Tuesday, November 30, 2010

Tuesday Tunes: A Hip House Writing Prompt

**HUNTRESS ARC winner was #7. CONGRATULATIONS Kelly M !!!!**

We can't deny it anymore. The Christmas carols playing 24/7 since Thanksgiving ended leave no doubt that the holiday season is upon us. I thought I'd take a moment on today's Tuesday Tunes to share my girls' FAVORITE holiday video. As they like to say: "This house is rockin'!"

Which brings me to the writing prompt. What are the first three words that come to mind after viewing this video?

Now use them in a sentence and share it with us in the comments.

Monday, November 29, 2010

SANCTUARY and ARC giveaway!!

The rabble and rash of the Holidays are upon us. Shopping, decorating, cooking, wrapping, partying... The next month is going to be crazy. It's easy to forget ourselves in this month of giving and thinking of others.

But I say, Nay! Do not neglect yourself, your needs. Find yourself a little Sanctuary.

I know I do. I have a designated Sanctuary... The bathroom.

That's right. the one room you're allowed to spend a little time alone. Who says you need to use the bathroom while you're in there?? My daughter and I share novels, with dueling bookmarks. My husband has hunting magazines. On Thansgiving, I snuck in there, locked the door and read a few pages of THE REPLACEMENT by Brenna Yovanoff. Later that evening, my daughter soaked and read.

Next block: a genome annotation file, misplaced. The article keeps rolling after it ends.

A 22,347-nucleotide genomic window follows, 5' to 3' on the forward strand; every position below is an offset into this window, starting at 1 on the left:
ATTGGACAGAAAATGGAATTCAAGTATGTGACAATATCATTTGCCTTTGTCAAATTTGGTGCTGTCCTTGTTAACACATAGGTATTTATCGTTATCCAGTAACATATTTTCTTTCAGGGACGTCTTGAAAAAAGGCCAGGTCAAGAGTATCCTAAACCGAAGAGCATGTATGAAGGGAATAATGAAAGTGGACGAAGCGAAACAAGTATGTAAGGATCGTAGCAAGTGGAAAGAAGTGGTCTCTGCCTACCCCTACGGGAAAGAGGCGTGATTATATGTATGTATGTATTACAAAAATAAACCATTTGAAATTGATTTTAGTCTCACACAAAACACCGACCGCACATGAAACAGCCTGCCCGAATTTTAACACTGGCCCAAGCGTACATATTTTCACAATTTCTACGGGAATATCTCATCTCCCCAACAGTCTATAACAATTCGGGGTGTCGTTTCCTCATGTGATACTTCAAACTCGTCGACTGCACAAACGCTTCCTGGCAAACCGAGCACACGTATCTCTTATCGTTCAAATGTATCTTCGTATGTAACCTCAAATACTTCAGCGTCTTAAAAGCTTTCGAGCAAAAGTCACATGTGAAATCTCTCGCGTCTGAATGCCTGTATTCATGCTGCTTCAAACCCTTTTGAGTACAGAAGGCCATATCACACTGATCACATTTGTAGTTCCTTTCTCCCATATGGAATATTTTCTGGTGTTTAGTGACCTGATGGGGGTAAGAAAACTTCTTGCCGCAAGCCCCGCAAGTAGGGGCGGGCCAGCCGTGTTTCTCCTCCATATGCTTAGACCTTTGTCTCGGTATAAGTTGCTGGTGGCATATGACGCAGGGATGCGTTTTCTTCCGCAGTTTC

So... to give one of our Oasis Seekers a little Santucary, I'm giving away my ARC of HUNTRESS by Malinda Lo.
What do you have to do to win??
Random.org will pick a winner and the winner will be posted on the top of Tuesday's blog post. Easy Peasy!

Thursday, November 25, 2010

Happy Thanksgiving!

Today's Thankful Thursday conveniently falls on Thanksgiving, so we'd like to extend a very Happy and Healthy Thanksgiving to all of our fans who celebrate.

Wednesday, November 24, 2010

Giving Heart

Sometime in October during one of our Writer Wednesday's, I'd written a technical post about writing: the usage of Diction and Syntax. I'd mentioned that the next time I was up for a Wednesday that we'd discuss Mood and Tone.

We will ~ just the next time I'm up for Writer's Wednesday...Pinky Promise.
credit for image
Instead, I'd like to take this opportunity to give some HEART and a little slice about the four amazing writer ladies I'm blessed to team blog with. (and in no particular order...)

Jessie ~